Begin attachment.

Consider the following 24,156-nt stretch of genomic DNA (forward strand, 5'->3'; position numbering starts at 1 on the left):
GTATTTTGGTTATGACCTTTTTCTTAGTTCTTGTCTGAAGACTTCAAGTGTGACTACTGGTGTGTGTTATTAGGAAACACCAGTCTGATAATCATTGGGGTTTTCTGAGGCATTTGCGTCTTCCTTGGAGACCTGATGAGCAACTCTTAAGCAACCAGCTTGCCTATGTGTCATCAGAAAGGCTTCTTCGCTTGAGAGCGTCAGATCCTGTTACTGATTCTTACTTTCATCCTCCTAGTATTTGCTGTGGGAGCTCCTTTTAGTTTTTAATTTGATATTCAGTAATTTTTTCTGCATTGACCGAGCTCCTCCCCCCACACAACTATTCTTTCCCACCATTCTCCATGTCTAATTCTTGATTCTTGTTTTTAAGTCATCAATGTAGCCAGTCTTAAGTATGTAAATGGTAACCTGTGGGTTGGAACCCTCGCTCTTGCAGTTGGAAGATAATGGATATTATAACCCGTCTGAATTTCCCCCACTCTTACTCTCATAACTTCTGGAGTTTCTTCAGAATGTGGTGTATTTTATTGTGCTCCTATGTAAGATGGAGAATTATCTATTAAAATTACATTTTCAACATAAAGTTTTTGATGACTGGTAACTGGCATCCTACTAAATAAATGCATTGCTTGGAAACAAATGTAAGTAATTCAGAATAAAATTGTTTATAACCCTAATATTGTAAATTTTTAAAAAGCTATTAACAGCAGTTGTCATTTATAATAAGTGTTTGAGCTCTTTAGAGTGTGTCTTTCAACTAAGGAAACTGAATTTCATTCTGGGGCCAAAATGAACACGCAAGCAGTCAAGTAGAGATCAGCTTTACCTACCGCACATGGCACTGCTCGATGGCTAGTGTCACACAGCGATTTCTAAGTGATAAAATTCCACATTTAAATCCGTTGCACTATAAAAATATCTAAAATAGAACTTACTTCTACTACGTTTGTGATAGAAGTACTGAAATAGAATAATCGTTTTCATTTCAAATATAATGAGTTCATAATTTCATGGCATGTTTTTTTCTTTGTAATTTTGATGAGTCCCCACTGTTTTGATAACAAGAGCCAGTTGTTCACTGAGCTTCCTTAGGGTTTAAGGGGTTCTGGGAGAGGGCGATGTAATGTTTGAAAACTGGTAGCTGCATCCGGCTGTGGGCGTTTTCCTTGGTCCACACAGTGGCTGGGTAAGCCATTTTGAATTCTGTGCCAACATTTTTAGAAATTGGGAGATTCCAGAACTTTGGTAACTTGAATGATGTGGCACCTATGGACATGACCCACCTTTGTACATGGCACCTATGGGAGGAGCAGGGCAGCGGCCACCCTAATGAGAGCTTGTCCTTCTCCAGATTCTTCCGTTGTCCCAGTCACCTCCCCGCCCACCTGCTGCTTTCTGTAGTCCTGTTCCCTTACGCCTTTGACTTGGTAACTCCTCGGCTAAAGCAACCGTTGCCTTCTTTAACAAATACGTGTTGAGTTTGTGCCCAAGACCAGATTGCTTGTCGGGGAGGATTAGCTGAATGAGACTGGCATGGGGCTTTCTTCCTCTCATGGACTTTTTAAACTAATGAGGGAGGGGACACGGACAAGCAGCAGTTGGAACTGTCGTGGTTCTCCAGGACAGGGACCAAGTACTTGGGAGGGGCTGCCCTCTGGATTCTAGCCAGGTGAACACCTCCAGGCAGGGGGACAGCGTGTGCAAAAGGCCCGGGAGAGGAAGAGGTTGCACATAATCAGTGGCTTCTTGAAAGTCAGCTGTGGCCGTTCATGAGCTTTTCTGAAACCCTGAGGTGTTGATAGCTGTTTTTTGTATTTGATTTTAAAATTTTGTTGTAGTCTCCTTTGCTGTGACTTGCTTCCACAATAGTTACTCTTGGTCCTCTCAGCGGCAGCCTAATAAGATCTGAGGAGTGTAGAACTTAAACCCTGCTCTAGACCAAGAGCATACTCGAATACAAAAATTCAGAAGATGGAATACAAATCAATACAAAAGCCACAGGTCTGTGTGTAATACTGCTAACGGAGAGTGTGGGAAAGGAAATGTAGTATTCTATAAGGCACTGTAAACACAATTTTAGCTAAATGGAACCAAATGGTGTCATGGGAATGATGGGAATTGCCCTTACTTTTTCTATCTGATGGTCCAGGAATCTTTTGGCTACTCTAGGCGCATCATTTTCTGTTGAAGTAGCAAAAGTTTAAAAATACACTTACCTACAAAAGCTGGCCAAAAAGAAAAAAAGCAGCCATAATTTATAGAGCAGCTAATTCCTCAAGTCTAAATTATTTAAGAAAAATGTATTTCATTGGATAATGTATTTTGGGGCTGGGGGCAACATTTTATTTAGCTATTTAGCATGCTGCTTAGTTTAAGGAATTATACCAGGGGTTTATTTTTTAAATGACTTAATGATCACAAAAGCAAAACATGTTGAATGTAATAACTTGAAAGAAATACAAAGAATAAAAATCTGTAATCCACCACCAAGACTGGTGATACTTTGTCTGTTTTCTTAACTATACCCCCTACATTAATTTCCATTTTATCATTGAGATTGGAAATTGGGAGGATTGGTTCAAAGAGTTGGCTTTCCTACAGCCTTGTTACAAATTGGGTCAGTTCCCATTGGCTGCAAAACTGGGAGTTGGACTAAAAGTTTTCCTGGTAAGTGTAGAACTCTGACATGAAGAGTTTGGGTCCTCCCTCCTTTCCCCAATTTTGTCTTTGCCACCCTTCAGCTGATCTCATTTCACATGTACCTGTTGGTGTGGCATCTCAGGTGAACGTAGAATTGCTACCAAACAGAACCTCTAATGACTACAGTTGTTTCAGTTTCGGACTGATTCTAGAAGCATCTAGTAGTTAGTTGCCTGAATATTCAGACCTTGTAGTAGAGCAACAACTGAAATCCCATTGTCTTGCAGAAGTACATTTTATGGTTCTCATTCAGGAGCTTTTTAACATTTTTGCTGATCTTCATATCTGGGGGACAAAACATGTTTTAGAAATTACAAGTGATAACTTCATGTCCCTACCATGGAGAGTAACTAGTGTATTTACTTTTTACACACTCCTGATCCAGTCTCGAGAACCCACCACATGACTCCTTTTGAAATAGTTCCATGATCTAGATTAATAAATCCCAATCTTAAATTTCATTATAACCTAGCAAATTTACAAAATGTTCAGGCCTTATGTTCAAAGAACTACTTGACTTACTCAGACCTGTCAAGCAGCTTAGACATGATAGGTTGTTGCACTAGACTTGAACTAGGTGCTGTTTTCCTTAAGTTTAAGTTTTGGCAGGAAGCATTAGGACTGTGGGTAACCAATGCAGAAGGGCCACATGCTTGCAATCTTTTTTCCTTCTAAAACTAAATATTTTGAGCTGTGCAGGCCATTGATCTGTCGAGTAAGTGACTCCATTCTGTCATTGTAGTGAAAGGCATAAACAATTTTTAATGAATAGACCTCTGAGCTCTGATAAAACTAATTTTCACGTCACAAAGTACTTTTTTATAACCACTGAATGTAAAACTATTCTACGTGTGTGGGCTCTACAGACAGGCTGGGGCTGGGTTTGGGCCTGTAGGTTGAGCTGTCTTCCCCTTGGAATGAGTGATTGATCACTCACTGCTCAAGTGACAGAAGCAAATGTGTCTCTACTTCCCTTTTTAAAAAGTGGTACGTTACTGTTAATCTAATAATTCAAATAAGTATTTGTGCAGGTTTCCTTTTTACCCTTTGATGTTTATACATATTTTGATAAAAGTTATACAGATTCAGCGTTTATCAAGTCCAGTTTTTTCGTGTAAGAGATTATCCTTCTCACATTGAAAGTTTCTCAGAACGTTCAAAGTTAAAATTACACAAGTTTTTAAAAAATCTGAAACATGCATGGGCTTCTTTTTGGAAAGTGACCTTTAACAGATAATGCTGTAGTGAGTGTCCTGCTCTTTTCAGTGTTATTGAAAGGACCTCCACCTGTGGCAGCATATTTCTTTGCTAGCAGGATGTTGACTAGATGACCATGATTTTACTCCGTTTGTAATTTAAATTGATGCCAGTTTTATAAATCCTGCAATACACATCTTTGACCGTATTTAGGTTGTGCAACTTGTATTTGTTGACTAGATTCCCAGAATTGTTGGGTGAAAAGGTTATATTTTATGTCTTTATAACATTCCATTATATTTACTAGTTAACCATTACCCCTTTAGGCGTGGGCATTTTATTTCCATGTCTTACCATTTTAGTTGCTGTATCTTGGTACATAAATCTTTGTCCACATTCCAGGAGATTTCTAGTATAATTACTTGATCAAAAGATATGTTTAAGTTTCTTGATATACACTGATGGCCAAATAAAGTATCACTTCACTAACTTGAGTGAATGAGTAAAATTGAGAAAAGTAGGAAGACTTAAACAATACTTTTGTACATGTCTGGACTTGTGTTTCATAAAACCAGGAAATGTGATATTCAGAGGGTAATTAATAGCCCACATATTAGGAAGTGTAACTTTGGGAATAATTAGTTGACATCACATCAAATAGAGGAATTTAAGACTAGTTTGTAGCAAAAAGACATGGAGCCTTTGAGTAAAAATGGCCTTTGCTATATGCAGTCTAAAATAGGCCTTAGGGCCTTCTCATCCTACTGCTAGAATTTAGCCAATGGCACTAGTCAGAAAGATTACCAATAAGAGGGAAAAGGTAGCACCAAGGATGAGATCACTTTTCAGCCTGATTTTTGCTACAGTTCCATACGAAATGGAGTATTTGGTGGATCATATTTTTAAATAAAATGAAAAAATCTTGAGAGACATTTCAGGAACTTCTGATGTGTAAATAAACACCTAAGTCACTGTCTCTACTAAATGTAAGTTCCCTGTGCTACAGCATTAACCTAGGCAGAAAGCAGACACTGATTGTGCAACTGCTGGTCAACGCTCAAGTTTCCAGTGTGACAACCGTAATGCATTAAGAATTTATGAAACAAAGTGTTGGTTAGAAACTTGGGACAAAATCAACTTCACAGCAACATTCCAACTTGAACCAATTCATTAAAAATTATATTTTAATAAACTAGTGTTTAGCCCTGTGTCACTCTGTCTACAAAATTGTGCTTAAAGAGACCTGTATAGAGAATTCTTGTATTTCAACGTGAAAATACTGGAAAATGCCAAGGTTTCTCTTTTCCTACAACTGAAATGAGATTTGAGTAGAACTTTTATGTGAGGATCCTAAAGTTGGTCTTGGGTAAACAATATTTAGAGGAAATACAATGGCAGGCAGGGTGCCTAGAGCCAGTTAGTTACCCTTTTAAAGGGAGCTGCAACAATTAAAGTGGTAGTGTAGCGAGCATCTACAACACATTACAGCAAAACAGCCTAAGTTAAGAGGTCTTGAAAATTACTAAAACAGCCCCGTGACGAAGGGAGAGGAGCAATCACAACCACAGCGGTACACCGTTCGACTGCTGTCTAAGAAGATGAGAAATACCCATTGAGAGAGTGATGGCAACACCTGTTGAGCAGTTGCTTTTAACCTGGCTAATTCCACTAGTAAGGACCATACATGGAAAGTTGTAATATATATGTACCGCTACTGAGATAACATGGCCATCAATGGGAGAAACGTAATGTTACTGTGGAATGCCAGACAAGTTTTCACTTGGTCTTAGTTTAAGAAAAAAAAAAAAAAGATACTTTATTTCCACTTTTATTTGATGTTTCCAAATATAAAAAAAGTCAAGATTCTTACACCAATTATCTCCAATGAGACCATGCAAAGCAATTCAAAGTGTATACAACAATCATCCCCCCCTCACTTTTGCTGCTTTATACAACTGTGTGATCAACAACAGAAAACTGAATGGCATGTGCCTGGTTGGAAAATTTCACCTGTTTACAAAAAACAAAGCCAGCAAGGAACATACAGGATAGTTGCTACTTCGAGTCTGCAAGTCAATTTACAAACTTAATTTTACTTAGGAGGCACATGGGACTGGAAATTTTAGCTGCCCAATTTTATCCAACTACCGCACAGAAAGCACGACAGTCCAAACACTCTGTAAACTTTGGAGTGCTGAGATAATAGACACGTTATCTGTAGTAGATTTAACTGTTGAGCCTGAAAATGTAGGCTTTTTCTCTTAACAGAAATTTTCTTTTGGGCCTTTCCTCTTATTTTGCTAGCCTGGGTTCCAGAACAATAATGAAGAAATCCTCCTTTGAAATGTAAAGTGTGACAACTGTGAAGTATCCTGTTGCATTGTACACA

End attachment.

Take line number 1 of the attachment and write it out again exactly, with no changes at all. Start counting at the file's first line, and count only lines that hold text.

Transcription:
Consider the following 24,156-nt stretch of genomic DNA (forward strand, 5'->3'; position numbering starts at 1 on the left):